Strigidae - Owls
Most, though not all, owls are nocturnal so they are often not so well-known by birdwatchers and scientists alike. Despite (or perhaps because of) this, they have long featured in our folklore and myths, though in very contradictory fashion. Being nocturnal they are often associated with the supernatural and magic (the witches in Macbeth required "howlet's wing", along with "eye of newt and toe of frog" for their broth). Yet, whether they are correcting the spelling of a bear of little brain, or sailing away in a pea-green boat, they are also associated with wisdom, perhaps because of their wide-eyed stare and slow movements when suprised during the day. Indeed the Little Owl gets its generic name from an early association with the Greek goddess of wisdom, Pallas Athene.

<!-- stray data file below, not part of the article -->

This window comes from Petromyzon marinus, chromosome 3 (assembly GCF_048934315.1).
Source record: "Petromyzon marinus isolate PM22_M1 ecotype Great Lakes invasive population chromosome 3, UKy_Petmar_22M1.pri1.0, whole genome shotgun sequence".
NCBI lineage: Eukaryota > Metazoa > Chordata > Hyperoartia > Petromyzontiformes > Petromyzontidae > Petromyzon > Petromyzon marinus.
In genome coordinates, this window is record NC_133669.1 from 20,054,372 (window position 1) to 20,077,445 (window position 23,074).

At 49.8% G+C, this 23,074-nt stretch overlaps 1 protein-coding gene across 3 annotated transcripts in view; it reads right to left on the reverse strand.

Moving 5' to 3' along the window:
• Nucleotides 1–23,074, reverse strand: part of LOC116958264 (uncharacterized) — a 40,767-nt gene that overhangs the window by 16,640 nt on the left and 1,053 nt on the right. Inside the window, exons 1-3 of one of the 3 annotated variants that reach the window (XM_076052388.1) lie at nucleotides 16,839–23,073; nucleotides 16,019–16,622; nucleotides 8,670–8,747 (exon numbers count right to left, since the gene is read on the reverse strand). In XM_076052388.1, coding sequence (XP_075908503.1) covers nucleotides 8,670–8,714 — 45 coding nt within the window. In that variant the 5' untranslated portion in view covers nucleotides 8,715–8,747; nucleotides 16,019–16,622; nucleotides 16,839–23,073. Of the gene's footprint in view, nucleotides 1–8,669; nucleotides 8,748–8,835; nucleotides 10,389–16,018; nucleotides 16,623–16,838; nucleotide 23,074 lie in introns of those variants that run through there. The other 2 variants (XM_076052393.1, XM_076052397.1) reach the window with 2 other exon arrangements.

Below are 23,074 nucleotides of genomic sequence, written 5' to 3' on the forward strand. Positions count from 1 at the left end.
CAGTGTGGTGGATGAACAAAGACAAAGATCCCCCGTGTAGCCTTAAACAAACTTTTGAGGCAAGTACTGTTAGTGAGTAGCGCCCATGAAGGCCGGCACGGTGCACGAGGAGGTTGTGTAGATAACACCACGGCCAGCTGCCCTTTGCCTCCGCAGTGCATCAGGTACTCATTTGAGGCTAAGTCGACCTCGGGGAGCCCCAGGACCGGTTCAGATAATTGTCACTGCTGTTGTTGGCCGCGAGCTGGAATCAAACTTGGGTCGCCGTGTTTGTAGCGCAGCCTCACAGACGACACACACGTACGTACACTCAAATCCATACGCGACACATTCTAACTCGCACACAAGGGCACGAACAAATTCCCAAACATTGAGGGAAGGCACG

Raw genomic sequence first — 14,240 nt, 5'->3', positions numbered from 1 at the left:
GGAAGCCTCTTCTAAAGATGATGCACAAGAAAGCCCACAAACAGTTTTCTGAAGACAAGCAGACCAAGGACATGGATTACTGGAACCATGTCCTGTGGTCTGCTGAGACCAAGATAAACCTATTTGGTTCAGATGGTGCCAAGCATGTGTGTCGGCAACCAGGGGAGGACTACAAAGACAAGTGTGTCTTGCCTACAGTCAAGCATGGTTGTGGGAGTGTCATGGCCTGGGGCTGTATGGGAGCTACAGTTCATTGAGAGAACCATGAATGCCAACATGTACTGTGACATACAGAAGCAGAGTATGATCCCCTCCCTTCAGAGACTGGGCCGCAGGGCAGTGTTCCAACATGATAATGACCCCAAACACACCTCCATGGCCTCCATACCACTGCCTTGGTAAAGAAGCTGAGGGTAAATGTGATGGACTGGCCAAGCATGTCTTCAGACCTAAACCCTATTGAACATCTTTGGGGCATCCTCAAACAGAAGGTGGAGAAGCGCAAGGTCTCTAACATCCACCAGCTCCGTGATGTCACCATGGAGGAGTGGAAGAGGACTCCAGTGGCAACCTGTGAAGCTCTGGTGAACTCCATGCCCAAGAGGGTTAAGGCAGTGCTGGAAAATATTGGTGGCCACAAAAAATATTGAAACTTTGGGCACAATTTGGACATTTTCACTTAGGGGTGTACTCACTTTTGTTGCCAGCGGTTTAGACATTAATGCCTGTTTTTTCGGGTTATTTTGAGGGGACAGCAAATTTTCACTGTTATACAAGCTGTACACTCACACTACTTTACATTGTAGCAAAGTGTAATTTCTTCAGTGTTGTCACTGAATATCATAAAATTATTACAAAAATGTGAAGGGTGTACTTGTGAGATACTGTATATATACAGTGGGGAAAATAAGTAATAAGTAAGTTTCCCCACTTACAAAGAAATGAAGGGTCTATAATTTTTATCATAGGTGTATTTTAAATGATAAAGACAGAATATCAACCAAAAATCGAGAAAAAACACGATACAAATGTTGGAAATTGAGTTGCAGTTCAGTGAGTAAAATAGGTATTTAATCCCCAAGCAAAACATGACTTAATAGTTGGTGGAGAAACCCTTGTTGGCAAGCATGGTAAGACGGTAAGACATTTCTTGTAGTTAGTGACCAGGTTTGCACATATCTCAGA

All owls are easily recognised by their rounded bodies, upright stance and large eyes, and all have powerful, feathered legs and feet with sharp talons for grasping prey. They hunt by stealth, mostly for small rodents, and have a number of adaptations to help them fly silently, including a particularly soft plumage with fringes to the to the main flight feathers. Prey are usually swallowed whole, and the indigestible remains subsequently regurgitated as pellets once or twice day; with care these can be dissected and the diet of the individual deduced from the bones.
Owls have a worldwide distribution and occur in almost all habitats from deserts to the polar wastes. The Barn and Grass Owls are placed in separate family (Tytonidae) on the basis of a number of anatomical differences (including heart-shaped, not rounded, faces; a wishbone fused to the breastbone, and differences in the structure of their toes).
The typical owl in Britain is the Tawny Owl, famed for its "tu-whit, tu-whoo" call, though this is only one of a diverse repertoire (and usually represents two individuals calling). However, the species most likely to be seen is the almost ghostly Barn Owl, which can increasingly be seen hunting over fields in twilight.